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What is your background in front of house?
I started out playing guitar in bands. A lot of techs start out that way. Being a tech was a backup plan for my “rock star” goal, and I fell I love with it and never looked back. I believe that to be a tech, you either have it in you or you don’t.
Tell us about Sick Puppies’ equipment, setup and signal chain.
Shim [Shimon Moore, guitar] has a cool setup. He uses a Gibson ES-335, two Marshall 4x12 cabs with Marshall heads, and a Dual Super Lead 100-watt head going stereo through all the pedals. I’m mic’ing the guitar twice for stereo imaging. He also uses a boost pedal. Emma [Anzai, bass] has two 8x10 cabs, with one as a sub and one full range, for a lot of low end and good stage volume. I mic her 8x10 with a Shure Beta 52 and a direct line out of an Avalon U5 DI. It’s a standard, good-sounding DI. I blend the signal between that and an onstage mic for good top and low end, and clarity. I use a Beta 58 for Shim’s vocal and a Beta 87A for Emma’s vocal. I have Shure SM 57s on the guitars. They’ve been around forever; they’re workhorse mics and they sound great. At the board I’m using a Digidesign VENUE Profile console, and it sounds great. It has everything from compression to effects all built in. It’s an awesome console. I’ve been using a compressor plug-in called Smack!. I put it on the stereo bus to tighten it up.
What happens when the crowd comes in and changes the balance?
The console has individual channels, so we can mix down. No matter the size of the venue or the crowd, you’re always going to have reflective surfaces: hardwood or cement. The crowd always changes the sound, usually for the better because they soak up the room reverb and tighten up the room. The more you do this, the more comfortable you get with the situation, and no matter how much you do this, there’s always going to be a technical problem at some point. It’s a fact of life and it happens to everybody. With experience, you learn to be calm, focused, and you know what needs to be done in the shortest amount of time. There’s no second-guessing. You just make it happen. You know how to pull channels up on the fly. You have 15 minutes to do a set change and line checks. You get comfortable.
How does size of venue affect sound?
Stage volume is really important. A lot of guitarists think they have to be on 11 for their guitar to sound good. That was in the old days. Now there’s a sweet spot you can get to with volume, but you don’t need to be as loud as you can. In a smaller room, you can get good levels onstage and not kill the people in the front row. It can be too loud even without a PA. In smaller venues, guitarists should use lower stage volume and make it up in the monitors so they don’t injure people with their guitar signals. That actually makes the band’s overall mix much better.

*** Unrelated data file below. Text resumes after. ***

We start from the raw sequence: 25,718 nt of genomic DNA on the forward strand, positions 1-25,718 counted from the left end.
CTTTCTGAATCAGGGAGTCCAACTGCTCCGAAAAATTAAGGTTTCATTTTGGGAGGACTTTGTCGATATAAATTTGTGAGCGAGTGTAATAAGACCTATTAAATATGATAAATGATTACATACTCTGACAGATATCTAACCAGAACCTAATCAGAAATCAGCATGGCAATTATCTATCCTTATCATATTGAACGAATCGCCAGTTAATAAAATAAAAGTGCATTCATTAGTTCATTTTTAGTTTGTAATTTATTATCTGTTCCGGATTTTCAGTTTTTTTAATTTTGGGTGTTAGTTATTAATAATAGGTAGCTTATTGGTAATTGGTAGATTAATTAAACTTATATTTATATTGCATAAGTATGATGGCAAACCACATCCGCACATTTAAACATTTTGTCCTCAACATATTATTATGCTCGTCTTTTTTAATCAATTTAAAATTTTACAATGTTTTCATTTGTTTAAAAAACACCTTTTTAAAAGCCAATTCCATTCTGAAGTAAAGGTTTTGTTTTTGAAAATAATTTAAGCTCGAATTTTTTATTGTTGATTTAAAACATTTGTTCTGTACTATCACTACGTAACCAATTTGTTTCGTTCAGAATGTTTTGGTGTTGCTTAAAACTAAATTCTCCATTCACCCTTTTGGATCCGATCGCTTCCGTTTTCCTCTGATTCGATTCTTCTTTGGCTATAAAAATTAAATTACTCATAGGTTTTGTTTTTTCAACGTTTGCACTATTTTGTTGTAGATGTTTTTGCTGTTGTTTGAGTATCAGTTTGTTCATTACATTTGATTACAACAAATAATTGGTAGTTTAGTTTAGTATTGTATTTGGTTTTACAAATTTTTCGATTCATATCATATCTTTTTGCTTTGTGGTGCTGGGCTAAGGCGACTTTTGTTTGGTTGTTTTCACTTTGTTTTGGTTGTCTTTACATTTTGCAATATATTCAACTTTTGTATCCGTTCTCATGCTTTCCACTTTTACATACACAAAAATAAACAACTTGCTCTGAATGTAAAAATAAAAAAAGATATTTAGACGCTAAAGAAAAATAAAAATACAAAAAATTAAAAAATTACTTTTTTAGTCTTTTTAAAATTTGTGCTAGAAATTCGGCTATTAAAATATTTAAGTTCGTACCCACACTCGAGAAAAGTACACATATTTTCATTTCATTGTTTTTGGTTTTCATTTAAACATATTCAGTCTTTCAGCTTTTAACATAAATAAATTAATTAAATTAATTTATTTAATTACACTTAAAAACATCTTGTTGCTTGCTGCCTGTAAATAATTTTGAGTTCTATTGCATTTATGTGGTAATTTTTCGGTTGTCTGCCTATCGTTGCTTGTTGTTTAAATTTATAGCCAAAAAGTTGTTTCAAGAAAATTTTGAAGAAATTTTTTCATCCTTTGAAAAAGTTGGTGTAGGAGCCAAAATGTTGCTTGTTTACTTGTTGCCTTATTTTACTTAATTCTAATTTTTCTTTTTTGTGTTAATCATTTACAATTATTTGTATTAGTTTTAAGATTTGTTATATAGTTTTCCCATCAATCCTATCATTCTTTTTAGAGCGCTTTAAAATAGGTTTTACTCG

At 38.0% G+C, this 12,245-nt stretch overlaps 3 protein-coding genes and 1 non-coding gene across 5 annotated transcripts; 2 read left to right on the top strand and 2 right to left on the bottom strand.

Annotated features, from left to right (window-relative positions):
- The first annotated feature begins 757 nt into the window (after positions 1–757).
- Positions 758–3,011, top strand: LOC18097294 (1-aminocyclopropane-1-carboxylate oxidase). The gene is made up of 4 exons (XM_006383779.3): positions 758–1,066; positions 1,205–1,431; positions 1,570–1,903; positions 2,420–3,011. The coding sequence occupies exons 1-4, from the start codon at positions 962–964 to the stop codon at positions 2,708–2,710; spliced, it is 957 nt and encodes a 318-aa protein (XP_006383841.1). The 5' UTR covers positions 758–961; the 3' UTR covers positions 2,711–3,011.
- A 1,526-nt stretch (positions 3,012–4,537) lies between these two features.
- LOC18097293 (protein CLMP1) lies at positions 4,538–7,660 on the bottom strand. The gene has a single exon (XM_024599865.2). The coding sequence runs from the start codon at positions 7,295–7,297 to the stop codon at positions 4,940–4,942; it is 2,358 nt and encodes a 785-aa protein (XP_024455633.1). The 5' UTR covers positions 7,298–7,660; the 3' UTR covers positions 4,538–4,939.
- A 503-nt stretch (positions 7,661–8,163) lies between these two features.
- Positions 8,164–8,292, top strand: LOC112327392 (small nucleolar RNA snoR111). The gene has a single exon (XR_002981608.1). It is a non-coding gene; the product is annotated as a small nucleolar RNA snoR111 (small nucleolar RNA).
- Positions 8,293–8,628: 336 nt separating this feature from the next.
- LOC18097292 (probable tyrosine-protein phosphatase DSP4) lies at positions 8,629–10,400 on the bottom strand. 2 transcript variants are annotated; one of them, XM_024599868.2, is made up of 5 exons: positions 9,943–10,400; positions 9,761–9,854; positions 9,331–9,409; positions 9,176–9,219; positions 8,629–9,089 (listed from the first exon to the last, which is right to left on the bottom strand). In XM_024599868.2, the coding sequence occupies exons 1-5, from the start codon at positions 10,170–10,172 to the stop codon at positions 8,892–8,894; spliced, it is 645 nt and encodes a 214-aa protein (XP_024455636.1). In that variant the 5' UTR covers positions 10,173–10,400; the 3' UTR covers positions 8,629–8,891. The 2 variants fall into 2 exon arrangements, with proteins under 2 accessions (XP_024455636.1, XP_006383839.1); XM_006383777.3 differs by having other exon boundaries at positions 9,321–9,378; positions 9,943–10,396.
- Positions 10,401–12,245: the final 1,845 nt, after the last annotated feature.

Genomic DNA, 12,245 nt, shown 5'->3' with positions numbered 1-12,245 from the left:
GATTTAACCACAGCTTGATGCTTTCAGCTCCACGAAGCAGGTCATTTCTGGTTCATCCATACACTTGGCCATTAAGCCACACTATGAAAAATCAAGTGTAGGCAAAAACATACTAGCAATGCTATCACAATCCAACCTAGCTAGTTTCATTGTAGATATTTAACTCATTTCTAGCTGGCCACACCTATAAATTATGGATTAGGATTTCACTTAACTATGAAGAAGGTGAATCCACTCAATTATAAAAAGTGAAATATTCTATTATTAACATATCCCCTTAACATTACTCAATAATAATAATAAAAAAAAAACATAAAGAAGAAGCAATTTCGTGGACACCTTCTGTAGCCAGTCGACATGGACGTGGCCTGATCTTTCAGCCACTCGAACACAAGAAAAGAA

How much of your job is technical expertise, and how much is knowing and understanding the band?
Technical knowledge is a big part because it definitely changes the way you do a mix, and you have to know how to EQ everything. But if you’re mixing a band you’ve never heard of and don’t know their sound, it might make you want to add, for example, a lot of attack to a kick, like a metal band. If it’s country, that’s not going to work. Knowing the dynamics of when to get loud, the mic techniques—a lot of little things you might think aren’t really important actually are.
Do you control the entire mix?
It’s all in my hands. The band has a Yamaha 01V onstage for in-ear monitors, so they have monitor control. They also use wedges.
What does it take for a front of house engineer to earn the trust of his band?
It takes being with them long enough, and talking with them after the shows. They hear things from onstage that you don’t. There’s a level of comfort that can only be reached with time. You also get feedback from the fans, who say, “It sounded great,” or “This is too loud.” That feedback matters.
In some rooms, every band sounds horrible. The audience walks out complaining that the band “needs a new sound guy.” It all falls on you.
Yes, in some places it does, because a lot of times the sound of the actual room is the last thing that club owners think about. They have concrete or tin walls and roofing, or they didn’t spend a lot on a PA. That’s always the last thing they think about, ironically. You work with terrible PAs and the worst possible rooms. I’ve toured for eight years, and there’s almost never a perfect situation. Most clubs don’t sound good. You have to work through it and learn tricks along the way. You do your best, but there’s only so much you can do with the potential of the room you’re working with.
What does it take to be a good front of house engineer?
That’s a really good question. I think knowing sometimes when less is more, knowing that it’s not always about adding. It’s about subtracting what you don’t want, for example, stage volume: knowing when to back down and balance instead of turning up. Also, having a good gain structure. We just did nine shows in a row, and on our off day today, we’re doing an acoustic show and then driving 700 miles to the next city. There are no sick days, insurance or 401ks on tour. You’d make better money and have more benefits working at Home Depot. You really have to love this to do this.